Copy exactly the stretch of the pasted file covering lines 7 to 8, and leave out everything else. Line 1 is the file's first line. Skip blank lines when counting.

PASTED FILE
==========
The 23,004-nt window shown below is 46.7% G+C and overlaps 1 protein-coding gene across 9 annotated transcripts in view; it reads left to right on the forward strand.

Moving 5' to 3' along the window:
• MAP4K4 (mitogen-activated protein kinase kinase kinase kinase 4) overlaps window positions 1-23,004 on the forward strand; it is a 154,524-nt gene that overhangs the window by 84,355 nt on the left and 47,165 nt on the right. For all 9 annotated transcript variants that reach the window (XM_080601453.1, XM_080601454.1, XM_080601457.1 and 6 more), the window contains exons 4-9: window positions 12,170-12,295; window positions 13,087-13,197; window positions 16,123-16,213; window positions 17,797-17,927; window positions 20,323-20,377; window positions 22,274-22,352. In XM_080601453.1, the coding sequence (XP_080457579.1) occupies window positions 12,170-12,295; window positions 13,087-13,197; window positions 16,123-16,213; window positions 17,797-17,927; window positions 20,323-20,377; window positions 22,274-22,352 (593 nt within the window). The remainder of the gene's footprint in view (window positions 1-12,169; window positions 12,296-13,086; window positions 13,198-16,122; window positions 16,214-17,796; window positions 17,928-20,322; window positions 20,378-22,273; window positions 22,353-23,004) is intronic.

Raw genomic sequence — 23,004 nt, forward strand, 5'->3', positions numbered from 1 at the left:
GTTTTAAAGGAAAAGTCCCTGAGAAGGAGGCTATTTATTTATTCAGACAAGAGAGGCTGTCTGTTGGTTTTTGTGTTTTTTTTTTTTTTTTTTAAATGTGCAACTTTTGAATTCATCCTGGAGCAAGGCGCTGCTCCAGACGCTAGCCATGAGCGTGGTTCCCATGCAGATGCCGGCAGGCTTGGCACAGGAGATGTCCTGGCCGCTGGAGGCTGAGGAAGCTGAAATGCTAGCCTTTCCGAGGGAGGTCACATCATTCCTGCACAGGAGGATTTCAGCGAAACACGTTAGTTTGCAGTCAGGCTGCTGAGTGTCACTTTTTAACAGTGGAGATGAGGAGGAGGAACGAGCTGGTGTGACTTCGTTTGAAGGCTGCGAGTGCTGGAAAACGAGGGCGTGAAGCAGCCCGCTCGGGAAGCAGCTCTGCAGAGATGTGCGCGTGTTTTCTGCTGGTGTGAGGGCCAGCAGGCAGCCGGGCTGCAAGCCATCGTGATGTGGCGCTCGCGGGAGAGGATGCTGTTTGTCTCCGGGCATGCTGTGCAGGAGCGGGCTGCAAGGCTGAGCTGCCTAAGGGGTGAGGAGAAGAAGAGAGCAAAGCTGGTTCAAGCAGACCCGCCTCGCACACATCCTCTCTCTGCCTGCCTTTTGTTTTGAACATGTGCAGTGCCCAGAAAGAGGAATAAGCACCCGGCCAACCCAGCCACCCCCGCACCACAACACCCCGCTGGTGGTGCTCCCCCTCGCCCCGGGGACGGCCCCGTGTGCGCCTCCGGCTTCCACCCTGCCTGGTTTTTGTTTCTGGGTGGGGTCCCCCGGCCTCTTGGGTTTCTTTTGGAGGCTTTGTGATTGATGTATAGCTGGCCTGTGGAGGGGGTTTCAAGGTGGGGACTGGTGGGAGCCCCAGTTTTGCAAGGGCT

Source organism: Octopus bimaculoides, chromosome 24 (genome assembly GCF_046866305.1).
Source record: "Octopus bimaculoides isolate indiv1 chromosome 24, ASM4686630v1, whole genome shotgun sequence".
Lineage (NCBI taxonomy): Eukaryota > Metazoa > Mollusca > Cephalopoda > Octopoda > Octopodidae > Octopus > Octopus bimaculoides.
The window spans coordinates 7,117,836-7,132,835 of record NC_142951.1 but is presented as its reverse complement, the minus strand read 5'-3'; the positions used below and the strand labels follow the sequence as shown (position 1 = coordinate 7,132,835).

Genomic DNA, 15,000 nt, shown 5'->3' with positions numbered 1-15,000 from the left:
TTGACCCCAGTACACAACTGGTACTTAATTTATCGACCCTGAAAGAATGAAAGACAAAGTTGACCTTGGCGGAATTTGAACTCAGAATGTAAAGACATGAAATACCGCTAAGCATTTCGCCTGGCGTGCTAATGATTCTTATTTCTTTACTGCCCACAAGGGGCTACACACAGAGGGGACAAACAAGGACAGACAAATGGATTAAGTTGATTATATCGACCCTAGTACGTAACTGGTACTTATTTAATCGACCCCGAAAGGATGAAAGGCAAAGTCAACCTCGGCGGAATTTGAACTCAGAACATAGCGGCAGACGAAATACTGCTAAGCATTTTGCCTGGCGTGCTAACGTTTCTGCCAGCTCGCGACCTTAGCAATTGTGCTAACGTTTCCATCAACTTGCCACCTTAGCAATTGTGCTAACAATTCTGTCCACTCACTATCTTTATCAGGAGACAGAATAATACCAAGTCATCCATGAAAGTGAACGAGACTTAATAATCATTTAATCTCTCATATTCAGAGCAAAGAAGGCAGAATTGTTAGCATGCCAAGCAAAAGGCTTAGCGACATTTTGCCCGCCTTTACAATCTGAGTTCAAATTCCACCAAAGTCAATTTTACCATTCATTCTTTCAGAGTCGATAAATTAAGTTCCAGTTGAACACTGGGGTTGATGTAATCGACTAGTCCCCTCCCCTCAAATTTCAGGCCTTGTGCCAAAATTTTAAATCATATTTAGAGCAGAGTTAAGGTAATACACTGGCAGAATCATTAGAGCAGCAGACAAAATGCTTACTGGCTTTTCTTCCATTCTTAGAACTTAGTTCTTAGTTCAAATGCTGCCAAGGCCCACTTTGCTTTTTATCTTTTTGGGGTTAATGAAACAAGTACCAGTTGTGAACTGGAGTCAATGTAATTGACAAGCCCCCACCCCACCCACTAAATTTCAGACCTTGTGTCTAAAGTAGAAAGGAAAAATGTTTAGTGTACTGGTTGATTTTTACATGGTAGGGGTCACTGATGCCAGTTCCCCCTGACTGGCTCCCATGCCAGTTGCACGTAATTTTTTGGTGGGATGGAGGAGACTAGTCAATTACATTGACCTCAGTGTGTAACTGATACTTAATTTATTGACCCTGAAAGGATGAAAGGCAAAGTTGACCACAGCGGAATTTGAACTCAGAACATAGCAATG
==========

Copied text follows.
Source record: "Octopus bimaculoides isolate indiv1 chromosome 24, ASM4686630v1, whole genome shotgun sequence".
Lineage (NCBI taxonomy): Eukaryota > Metazoa > Mollusca > Cephalopoda > Octopoda > Octopodidae > Octopus > Octopus bimaculoides.